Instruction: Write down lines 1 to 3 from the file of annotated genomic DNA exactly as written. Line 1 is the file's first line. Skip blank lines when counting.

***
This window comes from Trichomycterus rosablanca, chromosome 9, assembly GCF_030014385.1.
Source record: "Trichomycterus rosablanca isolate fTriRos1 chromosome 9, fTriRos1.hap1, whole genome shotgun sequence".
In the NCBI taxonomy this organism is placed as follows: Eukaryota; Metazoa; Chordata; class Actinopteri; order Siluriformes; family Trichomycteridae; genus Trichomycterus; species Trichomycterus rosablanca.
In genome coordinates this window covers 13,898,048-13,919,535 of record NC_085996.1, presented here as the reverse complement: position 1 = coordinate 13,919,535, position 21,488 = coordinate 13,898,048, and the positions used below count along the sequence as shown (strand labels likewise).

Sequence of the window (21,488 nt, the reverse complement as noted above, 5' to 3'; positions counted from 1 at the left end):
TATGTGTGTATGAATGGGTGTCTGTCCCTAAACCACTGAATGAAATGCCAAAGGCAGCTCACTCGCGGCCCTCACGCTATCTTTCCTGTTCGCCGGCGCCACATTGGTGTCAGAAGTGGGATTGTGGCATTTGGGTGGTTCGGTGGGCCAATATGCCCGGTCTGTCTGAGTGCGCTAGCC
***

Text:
This window comes from Trichomycterus rosablanca, chromosome 9, assembly GCF_030014385.1.
Source record: "Trichomycterus rosablanca isolate fTriRos1 chromosome 9, fTriRos1.hap1, whole genome shotgun sequence".
In the NCBI taxonomy this organism is placed as follows: Eukaryota; Metazoa; Chordata; class Actinopteri; order Siluriformes; family Trichomycteridae; genus Trichomycterus; species Trichomycterus rosablanca.